Russian Federation and Japan to Further Economic Cooperation: Territorial Dispute Secondary to Trust
Galina Zobova, Noriko Watanabe, and Lee Jay Walker
Modern Tokyo Times
The Russian Federation and Japan are in discussion about further boosting economic cooperation and focusing on geopolitical realities. This proposed approach based on a powerful eight-point plan is in the interest of both nations. Therefore, President Vladimir Putin of the Russian Federation and Prime Minister Shinzo Abe of Japan appear to be set on developing relations to a much higher degree.
It is known that Abe and Putin have a mutual respect towards each other based on past meetings that laid firm foundations. Of course, issues like the Ukraine remain problematic based on pressure from America being ushered on Japan. Yet despite this, and the perennial territorial dispute between both nations, it is abundantly clear that Japan and the Russian Federation seek to break free from past shackles.
Special attention is being put on the energy sector based on Japan being over-reliant on the Middle East, developing high technology, and the medicine sector. Indeed, for the Russian Federation, the development of powerful sectors is in the interest of both nations. This is based on natural geopolitics and complimentary factors involving both nations.
In a past article, Modern Tokyo Times stated, “The government of Japan under Prime Minister Abe needs to take a bold and urgent step towards focusing strongly on the Russian Federation. Of course, America will remain to be a powerful pivot for the foreseeable future. However, if political elites in Tokyo are wise then the other powerful pivot could become the Russian Federation. After all, the military rise of China is gathering pace, tensions are increasing in the South China Sea between various nations based on China’s increasing assertiveness, the Korean Peninsula remains volatile, China and Taiwan issues remain, energy issues are problematic for Japan – and the Malacca Straits and the South China Sea could hinder energy supply routes based on various tensions – and other important factors remain. Therefore, it is essential for Japan to diversify its energy, to focus on new markets, to increase geopolitical safeguards and to have a solid relationship with a major regional and international power. This reality points to Japan forging powerful relations with the Russian Federation irrespective of constraints put on Tokyo by political elites in Washington.”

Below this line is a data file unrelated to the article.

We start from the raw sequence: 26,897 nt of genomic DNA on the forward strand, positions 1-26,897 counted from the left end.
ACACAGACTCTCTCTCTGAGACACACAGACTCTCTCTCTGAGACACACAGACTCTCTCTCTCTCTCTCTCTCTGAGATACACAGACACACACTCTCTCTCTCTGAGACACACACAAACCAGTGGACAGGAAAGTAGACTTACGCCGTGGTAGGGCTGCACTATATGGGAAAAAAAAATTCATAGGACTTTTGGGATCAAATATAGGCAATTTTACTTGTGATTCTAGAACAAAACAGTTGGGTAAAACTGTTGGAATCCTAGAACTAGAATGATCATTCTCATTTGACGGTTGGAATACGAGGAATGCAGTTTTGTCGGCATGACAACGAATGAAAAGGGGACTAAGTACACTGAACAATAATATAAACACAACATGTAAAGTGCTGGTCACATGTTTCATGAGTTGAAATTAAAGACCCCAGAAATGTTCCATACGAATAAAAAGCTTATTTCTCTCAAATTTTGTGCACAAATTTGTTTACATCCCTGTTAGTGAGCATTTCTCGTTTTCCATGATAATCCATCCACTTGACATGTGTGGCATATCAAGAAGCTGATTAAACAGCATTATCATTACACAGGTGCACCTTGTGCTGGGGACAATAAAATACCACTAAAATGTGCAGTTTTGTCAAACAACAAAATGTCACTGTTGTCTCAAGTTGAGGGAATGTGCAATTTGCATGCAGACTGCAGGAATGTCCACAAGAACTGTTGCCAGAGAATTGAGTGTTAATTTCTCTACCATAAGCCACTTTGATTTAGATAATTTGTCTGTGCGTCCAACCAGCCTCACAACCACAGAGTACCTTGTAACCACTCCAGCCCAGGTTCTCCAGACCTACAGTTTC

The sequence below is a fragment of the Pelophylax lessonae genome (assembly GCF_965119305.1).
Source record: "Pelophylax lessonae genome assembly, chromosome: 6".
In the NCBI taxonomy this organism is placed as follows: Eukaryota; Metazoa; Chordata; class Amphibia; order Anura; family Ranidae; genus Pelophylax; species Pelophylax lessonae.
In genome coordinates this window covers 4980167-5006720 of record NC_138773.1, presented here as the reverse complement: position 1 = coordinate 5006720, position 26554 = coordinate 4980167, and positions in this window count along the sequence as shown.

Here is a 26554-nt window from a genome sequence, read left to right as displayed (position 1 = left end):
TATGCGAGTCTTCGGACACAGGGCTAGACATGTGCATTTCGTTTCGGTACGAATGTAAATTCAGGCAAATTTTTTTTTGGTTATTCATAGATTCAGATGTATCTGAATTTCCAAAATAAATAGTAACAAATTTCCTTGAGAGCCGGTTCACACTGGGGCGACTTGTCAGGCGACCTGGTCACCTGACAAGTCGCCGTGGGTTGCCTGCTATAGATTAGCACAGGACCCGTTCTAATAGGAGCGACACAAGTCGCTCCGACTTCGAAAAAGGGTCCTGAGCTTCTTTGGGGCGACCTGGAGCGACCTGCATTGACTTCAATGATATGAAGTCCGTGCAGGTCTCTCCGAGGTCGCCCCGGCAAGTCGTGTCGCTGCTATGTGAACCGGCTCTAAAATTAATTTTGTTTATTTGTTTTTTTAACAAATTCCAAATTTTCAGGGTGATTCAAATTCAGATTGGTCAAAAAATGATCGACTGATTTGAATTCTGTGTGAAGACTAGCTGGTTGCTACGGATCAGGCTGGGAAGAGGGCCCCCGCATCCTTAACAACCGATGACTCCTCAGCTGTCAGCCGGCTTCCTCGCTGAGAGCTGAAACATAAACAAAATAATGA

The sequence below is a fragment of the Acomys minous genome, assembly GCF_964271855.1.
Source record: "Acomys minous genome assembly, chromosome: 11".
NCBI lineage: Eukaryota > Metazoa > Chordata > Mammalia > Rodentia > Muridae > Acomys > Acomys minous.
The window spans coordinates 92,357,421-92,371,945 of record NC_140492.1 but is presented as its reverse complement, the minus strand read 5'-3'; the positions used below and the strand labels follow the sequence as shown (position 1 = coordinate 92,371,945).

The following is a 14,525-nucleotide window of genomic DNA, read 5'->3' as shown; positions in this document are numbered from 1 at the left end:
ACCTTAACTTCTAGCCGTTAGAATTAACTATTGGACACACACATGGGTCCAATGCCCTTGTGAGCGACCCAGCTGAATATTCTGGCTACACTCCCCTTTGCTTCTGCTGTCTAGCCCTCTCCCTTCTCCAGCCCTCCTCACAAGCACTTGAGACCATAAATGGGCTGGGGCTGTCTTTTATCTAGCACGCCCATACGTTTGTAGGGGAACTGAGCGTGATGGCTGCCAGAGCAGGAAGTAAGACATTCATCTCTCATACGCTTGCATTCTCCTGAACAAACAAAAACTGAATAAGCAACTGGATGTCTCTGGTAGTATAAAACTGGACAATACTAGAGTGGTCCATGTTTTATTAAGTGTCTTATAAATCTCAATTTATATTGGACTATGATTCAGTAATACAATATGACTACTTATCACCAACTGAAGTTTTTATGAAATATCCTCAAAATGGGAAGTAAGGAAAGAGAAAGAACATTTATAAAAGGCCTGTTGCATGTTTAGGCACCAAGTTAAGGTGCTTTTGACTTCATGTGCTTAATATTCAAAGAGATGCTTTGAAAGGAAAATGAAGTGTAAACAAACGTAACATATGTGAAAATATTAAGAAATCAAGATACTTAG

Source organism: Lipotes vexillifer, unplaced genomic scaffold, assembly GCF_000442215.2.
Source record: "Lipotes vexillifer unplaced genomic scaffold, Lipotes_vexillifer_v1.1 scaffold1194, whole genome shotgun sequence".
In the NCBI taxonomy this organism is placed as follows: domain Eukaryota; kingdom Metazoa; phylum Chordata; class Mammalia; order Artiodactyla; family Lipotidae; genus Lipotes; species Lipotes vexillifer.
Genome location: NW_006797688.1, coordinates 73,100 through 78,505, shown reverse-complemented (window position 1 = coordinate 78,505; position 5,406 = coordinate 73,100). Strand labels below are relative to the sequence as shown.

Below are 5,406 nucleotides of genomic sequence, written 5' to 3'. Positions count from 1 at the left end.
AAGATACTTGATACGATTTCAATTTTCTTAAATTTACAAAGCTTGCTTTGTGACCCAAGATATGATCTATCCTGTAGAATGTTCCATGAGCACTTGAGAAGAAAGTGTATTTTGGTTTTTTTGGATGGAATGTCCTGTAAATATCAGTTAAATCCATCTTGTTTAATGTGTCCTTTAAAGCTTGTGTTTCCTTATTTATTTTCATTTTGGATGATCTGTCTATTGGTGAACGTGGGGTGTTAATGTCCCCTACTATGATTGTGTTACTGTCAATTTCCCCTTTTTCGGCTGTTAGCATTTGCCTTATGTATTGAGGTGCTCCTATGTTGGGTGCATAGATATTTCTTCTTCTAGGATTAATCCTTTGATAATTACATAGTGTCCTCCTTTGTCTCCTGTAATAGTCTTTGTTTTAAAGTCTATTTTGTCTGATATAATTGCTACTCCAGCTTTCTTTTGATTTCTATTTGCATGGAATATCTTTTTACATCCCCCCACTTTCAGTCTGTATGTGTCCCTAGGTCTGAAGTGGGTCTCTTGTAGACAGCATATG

It is incumbent on Japan to move forward in the economic, political, and military realm, with the Russian Federation before expecting any real breakthrough on the territorial issue. Similarly, Japan must not expect the outcome to be one hundred percent in either direction because the Russian Federation is equally adamant about its claim. Instead, Japan must acknowledge that unlike disputes with China and South Korea, that the Russian Federation is open to genuine investments and political commitments that suit both nations.
Abe said earlier this year “The Northern Territories (Kurile) issue can’t be resolved without direct talks between leaders… We have had more than 70 years of the post-war era and still a peace treaty has not been concluded. This is anomalous.”
However, Abe should go further by acknowledging the geopolitical concerns of the Russian Federation in relation to America’s containment policy. In other words, the Russian Federation desires Japan to become a more honest broker between the spheres of Moscow and Washington respectively. Therefore, issues like the Ukraine, an issue of no major significance to the geopolitics of Japan, should not become an American rubber stamp.
Modern Tokyo Times said, “The crisis in Crimea (Russian Federation) and southeastern Ukraine isn’t of any major geopolitical significance to Japan. Other nations like America, France, Germany and the United Kingdom may think otherwise. This is based on their collective containment policies vis-à-vis NATO and the European Union expansion that appear to be aimed at the Russian Federation. However, for Japan to agree with G-7 nations is shortsighted, even if Tokyo is more muted on the subject of the Ukraine crisis.”
Putin recently said, “We don’t trade territories” with regards to the Kuril Islands and equally made it clear that past territorial issues with China were based on completely different factors – for example, mutual trust. However, interestingly, Putin said, “If we reach the same level of trust with Japan, we might be able to reach certain compromises.”
In other words, it is essential for Japan to focus on sincere policies towards the Russian Federation in various important realms. Likewise, political elites in Tokyo must not be overly quick to take the side of Washington against Moscow. Instead, a new approach is needed whereby Japan recognizes the importance and influence of the Russian Federation – and acknowledges the geopolitical reality of Japan in relation to this near neighbor. It this happens then “certain compromises” may be possible once a genuine level of trust is garnered by political elites in the Russian Federation.
Modern Tokyo News is part of the Modern Tokyo Times group
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